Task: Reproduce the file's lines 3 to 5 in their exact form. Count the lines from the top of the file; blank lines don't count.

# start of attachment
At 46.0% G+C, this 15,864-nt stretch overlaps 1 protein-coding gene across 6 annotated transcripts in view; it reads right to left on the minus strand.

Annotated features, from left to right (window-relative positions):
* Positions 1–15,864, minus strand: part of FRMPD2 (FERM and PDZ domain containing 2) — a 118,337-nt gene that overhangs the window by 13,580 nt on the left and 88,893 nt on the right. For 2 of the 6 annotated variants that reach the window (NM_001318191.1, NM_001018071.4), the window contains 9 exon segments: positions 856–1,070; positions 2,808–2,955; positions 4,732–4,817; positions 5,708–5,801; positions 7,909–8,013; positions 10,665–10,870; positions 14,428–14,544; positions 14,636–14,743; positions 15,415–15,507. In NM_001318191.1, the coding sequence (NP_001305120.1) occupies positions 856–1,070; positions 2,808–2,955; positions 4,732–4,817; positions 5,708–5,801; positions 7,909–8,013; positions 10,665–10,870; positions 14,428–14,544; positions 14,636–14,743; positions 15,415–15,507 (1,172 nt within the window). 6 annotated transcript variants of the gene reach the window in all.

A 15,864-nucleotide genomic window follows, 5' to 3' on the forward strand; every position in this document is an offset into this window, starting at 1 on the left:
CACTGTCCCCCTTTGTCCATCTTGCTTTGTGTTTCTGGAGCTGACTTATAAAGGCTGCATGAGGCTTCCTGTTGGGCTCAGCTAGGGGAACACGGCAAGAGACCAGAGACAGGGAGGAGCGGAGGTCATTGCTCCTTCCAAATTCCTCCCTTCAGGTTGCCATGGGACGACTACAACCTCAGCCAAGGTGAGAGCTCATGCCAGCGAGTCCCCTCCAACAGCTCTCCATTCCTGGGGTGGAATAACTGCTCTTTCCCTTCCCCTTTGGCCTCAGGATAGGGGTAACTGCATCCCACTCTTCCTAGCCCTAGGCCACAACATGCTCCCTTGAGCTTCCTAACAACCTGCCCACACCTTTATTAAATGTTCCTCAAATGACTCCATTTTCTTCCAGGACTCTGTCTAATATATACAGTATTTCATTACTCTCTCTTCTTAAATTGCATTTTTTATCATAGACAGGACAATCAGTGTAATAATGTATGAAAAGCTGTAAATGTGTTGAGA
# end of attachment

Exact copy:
* Positions 1–15,864, minus strand: part of FRMPD2 (FERM and PDZ domain containing 2) — a 118,337-nt gene that overhangs the window by 13,580 nt on the left and 88,893 nt on the right. For 2 of the 6 annotated variants that reach the window (NM_001318191.1, NM_001018071.4), the window contains 9 exon segments: positions 856–1,070; positions 2,808–2,955; positions 4,732–4,817; positions 5,708–5,801; positions 7,909–8,013; positions 10,665–10,870; positions 14,428–14,544; positions 14,636–14,743; positions 15,415–15,507. In NM_001318191.1, the coding sequence (NP_001305120.1) occupies positions 856–1,070; positions 2,808–2,955; positions 4,732–4,817; positions 5,708–5,801; positions 7,909–8,013; positions 10,665–10,870; positions 14,428–14,544; positions 14,636–14,743; positions 15,415–15,507 (1,172 nt within the window). 6 annotated transcript variants of the gene reach the window in all.

A 15,864-nucleotide genomic window follows, 5' to 3' on the forward strand; every position in this document is an offset into this window, starting at 1 on the left:
CACTGTCCCCCTTTGTCCATCTTGCTTTGTGTTTCTGGAGCTGACTTATAAAGGCTGCATGAGGCTTCCTGTTGGGCTCAGCTAGGGGAACACGGCAAGAGACCAGAGACAGGGAGGAGCGGAGGTCATTGCTCCTTCCAAATTCCTCCCTTCAGGTTGCCATGGGACGACTACAACCTCAGCCAAGGTGAGAGCTCATGCCAGCGAGTCCCCTCCAACAGCTCTCCATTCCTGGGGTGGAATAACTGCTCTTTCCCTTCCCCTTTGGCCTCAGGATAGGGGTAACTGCATCCCACTCTTCCTAGCCCTAGGCCACAACATGCTCCCTTGAGCTTCCTAACAACCTGCCCACACCTTTATTAAATGTTCCTCAAATGACTCCATTTTCTTCCAGGACTCTGTCTAATATATACAGTATTTCATTACTCTCTCTTCTTAAATTGCATTTTTTATCATAGACAGGACAATCAGTGTAATAATGTATGAAAAGCTGTAAATGTGTTGAGA